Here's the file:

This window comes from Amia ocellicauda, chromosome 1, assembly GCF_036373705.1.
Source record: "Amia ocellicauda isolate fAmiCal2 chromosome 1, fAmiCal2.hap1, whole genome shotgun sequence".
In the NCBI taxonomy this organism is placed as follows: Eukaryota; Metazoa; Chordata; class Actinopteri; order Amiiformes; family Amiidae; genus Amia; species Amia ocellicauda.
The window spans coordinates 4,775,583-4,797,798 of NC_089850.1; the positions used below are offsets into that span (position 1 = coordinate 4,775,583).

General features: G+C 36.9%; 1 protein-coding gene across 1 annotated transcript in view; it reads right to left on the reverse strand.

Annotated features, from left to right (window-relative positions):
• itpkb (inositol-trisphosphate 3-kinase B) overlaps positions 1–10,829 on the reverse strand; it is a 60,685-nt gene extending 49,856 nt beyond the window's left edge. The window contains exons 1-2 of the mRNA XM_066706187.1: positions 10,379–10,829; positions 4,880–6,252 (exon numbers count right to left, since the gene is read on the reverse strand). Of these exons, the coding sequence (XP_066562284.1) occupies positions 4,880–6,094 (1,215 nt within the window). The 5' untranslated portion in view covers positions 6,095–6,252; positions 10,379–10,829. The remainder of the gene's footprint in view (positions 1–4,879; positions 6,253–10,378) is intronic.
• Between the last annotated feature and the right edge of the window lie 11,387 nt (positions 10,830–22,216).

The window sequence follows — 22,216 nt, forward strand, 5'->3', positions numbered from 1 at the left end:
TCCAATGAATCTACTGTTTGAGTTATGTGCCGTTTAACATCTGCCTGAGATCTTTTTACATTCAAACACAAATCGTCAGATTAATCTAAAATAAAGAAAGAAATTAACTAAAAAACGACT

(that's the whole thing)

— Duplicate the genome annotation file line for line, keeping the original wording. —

This window comes from Amia ocellicauda, chromosome 1, assembly GCF_036373705.1.
Source record: "Amia ocellicauda isolate fAmiCal2 chromosome 1, fAmiCal2.hap1, whole genome shotgun sequence".
In the NCBI taxonomy this organism is placed as follows: Eukaryota; Metazoa; Chordata; class Actinopteri; order Amiiformes; family Amiidae; genus Amia; species Amia ocellicauda.
The window spans coordinates 4,775,583-4,797,798 of NC_089850.1; the positions used below are offsets into that span (position 1 = coordinate 4,775,583).

General features: G+C 36.9%; 1 protein-coding gene across 1 annotated transcript in view; it reads right to left on the reverse strand.

Annotated features, from left to right (window-relative positions):
• itpkb (inositol-trisphosphate 3-kinase B) overlaps positions 1–10,829 on the reverse strand; it is a 60,685-nt gene extending 49,856 nt beyond the window's left edge. The window contains exons 1-2 of the mRNA XM_066706187.1: positions 10,379–10,829; positions 4,880–6,252 (exon numbers count right to left, since the gene is read on the reverse strand). Of these exons, the coding sequence (XP_066562284.1) occupies positions 4,880–6,094 (1,215 nt within the window). The 5' untranslated portion in view covers positions 6,095–6,252; positions 10,379–10,829. The remainder of the gene's footprint in view (positions 1–4,879; positions 6,253–10,378) is intronic.
• Between the last annotated feature and the right edge of the window lie 11,387 nt (positions 10,830–22,216).

The window sequence follows — 22,216 nt, forward strand, 5'->3', positions numbered from 1 at the left end:
TCCAATGAATCTACTGTTTGAGTTATGTGCCGTTTAACATCTGCCTGAGATCTTTTTACATTCAAACACAAATCGTCAGATTAATCTAAAATAAAGAAAGAAATTAACTAAAAAACGACT